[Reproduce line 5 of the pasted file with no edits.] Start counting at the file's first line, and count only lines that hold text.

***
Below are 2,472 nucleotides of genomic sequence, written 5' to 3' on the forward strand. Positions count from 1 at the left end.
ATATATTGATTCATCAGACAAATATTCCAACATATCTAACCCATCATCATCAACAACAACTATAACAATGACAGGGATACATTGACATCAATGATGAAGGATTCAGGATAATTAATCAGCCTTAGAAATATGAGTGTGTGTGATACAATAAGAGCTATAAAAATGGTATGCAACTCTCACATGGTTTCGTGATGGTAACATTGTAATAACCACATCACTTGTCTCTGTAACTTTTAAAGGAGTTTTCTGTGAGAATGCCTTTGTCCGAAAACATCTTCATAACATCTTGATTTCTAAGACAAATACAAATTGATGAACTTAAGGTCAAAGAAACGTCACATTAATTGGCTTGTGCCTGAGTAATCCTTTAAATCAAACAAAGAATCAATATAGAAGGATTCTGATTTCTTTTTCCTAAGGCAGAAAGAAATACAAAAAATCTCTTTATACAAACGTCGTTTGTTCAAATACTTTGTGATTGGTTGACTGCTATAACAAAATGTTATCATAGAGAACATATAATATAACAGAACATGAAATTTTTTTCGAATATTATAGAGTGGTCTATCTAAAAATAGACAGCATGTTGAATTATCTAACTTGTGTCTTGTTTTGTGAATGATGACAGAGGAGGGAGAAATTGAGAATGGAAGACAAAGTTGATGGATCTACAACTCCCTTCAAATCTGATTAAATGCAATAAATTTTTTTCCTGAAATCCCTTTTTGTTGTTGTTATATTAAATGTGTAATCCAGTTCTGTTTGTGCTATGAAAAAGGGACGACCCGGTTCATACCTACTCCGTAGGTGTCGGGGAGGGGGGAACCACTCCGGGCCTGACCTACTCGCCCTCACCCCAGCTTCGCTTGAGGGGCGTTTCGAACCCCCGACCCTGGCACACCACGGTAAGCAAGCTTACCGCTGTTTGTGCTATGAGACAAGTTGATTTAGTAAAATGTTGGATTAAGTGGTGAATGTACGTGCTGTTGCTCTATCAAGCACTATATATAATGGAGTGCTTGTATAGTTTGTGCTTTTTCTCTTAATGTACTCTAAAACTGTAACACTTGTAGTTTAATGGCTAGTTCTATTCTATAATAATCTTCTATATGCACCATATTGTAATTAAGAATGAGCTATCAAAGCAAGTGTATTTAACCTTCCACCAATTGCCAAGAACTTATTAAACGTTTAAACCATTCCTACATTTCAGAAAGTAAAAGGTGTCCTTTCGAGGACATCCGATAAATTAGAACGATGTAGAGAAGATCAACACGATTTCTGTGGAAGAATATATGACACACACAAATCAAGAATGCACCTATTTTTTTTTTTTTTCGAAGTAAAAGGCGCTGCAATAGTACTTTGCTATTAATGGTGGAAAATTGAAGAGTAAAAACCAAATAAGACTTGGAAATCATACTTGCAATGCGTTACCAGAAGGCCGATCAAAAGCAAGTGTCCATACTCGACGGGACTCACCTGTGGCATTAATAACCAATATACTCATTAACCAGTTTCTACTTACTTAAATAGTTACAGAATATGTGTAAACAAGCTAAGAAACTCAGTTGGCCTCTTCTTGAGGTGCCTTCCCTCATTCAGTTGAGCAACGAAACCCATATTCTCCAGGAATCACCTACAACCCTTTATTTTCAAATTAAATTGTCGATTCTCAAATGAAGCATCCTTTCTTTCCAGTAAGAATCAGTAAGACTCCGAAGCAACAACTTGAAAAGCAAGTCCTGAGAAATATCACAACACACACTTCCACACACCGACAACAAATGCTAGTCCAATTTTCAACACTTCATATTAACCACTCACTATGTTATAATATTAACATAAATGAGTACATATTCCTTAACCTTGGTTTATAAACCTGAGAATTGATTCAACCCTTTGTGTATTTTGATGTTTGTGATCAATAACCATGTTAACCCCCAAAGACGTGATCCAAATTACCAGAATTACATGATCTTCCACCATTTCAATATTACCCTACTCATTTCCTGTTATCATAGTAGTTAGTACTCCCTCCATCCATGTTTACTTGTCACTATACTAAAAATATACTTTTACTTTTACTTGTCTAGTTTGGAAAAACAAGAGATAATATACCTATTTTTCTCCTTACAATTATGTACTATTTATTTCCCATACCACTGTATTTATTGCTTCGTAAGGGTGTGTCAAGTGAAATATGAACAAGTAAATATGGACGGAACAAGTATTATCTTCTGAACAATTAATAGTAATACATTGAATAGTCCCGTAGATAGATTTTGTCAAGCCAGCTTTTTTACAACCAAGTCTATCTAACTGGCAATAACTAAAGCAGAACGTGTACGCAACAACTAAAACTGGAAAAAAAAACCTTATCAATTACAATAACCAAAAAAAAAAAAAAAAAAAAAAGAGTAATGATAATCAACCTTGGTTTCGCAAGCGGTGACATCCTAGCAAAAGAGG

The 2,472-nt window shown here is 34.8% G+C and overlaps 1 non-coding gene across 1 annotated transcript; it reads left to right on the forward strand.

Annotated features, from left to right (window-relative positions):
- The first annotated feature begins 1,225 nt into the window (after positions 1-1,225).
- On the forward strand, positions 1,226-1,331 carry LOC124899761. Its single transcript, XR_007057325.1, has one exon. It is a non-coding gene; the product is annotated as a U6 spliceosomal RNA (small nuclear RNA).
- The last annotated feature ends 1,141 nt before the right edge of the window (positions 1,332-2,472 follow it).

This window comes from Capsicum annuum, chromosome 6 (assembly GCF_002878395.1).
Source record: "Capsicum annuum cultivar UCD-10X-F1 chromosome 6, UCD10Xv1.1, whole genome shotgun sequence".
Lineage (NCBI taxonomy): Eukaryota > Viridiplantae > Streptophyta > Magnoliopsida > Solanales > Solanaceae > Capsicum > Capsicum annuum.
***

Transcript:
- The first annotated feature begins 1,225 nt into the window (after positions 1-1,225).